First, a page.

Tom Cummins ’21 is one of the lucky few who currently resides in a “flex” room on Frat Row. He shares 213 square feet with two other first-years a whopping 71 square-feet per student. When asked about his room, he said, “I was pretty frustrated when I found out I would be in a forced triple this year. My roommates are nice guys, but the room is simply too small. We make it work, but if all three of us weren’t very organized people it definitely wouldn’t. The overcrowding of the dorms is absolutely a problem on this campus, and something needs to be done to fix it. The only thing getting me through this year in my tiny room is the hope of something much better next year. I hope the school doesn’t let me down again.”

This chasm between students’ sentiments and Campus Life’s opinions begets the question: is Campus Life banking on different terminology use to assuage any animosities towards poor living situations?

Additionally, in attempt to create the necessary on-campus housing, there is now the loss of important residence hall entities, and the overcrowding crisis has expanded beyond the first year class. For juniors coming back from studying abroad in January, finding housing for JanPlan is virtually impossible.

Nina Oleynik ’18 knows this firsthand. Last year, when she returned from her semester abroad, she was told that she had to find her own housing for Janplan. She slept on a friend’s floor for a month on an air mattress. She told the Echo “When Colby says that they guarantee housing for all four years, I expected that to be more than finding my own accomodations on a floor. It was not the welcome back to Colby I was expecting after a semester abroad.”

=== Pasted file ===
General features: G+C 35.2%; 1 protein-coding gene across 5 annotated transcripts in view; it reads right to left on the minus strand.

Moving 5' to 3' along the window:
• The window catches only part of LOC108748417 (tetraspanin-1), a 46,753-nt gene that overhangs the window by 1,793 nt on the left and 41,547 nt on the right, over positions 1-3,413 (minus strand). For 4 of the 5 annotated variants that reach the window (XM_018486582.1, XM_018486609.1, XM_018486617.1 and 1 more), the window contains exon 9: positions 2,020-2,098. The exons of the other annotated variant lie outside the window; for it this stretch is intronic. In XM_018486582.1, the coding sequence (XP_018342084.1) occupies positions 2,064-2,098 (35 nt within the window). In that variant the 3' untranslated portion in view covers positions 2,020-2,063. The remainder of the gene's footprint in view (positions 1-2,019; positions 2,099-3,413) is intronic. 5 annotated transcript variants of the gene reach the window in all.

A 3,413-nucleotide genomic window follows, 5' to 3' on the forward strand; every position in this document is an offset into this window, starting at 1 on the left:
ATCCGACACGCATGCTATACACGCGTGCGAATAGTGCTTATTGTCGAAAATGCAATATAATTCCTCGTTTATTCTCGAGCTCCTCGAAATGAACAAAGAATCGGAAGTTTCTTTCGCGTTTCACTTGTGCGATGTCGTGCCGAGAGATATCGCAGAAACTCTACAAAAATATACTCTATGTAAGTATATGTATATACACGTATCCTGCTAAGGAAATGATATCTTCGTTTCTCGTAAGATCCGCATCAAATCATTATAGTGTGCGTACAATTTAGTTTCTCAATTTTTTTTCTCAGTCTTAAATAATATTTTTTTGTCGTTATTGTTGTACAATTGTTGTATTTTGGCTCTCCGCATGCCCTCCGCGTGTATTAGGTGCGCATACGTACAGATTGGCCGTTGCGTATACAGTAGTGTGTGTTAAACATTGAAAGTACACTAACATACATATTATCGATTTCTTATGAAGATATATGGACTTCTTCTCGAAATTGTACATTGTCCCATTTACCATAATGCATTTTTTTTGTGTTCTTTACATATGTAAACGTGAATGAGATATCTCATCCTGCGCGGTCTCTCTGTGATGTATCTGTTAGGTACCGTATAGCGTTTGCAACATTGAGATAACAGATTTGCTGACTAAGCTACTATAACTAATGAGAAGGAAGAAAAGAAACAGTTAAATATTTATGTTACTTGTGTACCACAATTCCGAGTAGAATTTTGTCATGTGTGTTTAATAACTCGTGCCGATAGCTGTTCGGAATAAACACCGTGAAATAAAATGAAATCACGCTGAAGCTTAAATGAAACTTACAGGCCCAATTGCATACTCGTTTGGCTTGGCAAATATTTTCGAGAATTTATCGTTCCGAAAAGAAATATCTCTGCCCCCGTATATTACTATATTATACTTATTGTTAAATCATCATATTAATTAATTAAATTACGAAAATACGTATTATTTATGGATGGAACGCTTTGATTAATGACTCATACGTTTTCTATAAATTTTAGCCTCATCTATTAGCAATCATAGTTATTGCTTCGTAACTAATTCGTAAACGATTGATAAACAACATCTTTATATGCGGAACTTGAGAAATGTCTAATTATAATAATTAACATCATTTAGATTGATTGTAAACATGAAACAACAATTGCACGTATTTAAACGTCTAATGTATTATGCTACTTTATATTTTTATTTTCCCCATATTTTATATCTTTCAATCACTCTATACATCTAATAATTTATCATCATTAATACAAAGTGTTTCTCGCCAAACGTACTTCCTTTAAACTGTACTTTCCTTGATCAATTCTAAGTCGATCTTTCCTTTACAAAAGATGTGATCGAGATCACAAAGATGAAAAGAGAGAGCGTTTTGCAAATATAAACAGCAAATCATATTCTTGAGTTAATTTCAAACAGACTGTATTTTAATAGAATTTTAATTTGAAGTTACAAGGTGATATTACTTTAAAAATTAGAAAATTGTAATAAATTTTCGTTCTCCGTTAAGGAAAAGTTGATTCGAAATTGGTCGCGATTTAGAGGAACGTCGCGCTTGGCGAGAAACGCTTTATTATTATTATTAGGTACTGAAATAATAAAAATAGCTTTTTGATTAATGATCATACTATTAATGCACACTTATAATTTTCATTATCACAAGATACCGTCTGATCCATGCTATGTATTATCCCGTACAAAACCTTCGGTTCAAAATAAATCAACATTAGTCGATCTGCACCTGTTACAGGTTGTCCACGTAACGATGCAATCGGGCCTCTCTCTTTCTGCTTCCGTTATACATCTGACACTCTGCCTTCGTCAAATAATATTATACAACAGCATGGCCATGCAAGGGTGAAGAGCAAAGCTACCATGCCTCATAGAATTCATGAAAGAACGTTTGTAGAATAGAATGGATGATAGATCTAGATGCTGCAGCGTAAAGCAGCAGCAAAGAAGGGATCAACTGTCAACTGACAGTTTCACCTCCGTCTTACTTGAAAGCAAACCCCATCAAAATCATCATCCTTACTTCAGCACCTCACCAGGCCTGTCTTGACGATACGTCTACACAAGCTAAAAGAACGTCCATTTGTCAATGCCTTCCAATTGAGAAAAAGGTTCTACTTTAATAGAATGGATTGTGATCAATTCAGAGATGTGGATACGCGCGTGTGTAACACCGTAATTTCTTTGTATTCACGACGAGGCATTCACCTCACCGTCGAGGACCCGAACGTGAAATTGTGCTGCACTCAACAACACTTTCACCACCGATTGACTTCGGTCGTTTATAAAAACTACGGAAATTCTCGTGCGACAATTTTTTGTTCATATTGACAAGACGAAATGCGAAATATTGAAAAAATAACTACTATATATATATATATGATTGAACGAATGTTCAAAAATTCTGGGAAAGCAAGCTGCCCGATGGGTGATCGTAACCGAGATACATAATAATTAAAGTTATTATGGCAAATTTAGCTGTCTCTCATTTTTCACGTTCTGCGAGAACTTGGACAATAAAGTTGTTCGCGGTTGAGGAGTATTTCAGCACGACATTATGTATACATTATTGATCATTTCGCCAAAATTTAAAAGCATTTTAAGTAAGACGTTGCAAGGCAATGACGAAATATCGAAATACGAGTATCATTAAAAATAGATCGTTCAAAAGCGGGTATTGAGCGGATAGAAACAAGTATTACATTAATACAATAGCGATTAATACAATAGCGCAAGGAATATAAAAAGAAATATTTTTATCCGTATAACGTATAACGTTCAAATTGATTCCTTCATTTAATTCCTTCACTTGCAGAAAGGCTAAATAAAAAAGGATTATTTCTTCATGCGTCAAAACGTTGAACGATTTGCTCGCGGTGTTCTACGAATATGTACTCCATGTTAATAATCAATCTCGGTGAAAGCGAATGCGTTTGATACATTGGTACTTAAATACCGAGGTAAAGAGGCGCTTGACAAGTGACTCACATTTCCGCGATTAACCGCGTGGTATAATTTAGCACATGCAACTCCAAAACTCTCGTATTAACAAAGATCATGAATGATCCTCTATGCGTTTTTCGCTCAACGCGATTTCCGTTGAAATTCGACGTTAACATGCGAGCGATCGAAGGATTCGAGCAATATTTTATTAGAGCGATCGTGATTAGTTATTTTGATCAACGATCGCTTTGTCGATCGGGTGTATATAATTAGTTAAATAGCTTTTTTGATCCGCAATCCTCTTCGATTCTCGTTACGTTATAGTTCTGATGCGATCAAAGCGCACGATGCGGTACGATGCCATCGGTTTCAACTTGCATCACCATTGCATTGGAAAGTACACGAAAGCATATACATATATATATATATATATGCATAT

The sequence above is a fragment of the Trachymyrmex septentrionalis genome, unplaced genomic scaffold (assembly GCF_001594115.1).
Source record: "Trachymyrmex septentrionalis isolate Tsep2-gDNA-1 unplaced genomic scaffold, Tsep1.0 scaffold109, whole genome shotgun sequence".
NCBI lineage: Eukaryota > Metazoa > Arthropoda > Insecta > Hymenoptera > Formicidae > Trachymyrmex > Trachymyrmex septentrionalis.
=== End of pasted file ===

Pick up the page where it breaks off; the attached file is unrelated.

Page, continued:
Another way that Colby has tried to create space is by turning study rooms into singles, which are usually reserved for upperclassmen. While this provides slightly more housing, it takes away a common space that would normally be utilized by all dorm residents. Similarly, common rooms in Hillside have been turned into quads. These were originally assigned to freshmen, but were placed on the room draw list for this school year. Scott Batchelder ’20 lived in the Williams common room as a freshman. Reflecting back on his experience, he said, “as a freshman, [that room] sucked. There’s no way four random students can coexist well in a room designed like that.”

On the bright side, the sophomores who elected to live in the Hillside common rooms are doing just fine, indicating that the decision to allot these rooms to sophomores moving forward is the right one. Ryan Lauderback ’20 now lives in that same Williams common room. He says, “we have a great living space for the four of us. A wall of windows isn’t exactly ideal for a room because it’s always cold. But I love hillside!” Rocky Tonkel ’20 lives in the Marriner common room and shares similar sentiments. “My [housing] situation is totally fine. It was also the seventh room selected in my year, which I think is significant.” Lauderback also had the fourth highest pick in his year.

At other NESCAC schools, the housing situation is nowhere near this complicated or detrimental. Will Youman ’21, a Tufts student said “Living in a super nice dorm at Tufts makes it easier to make friends freshman year. The common room is aesthetically pleasing, clean, and there’s a ton of natural life so it becomes a social hub during the week.” Conversely, Colby Admissions preaches that housing is guaranteed for all four years – but at what cost?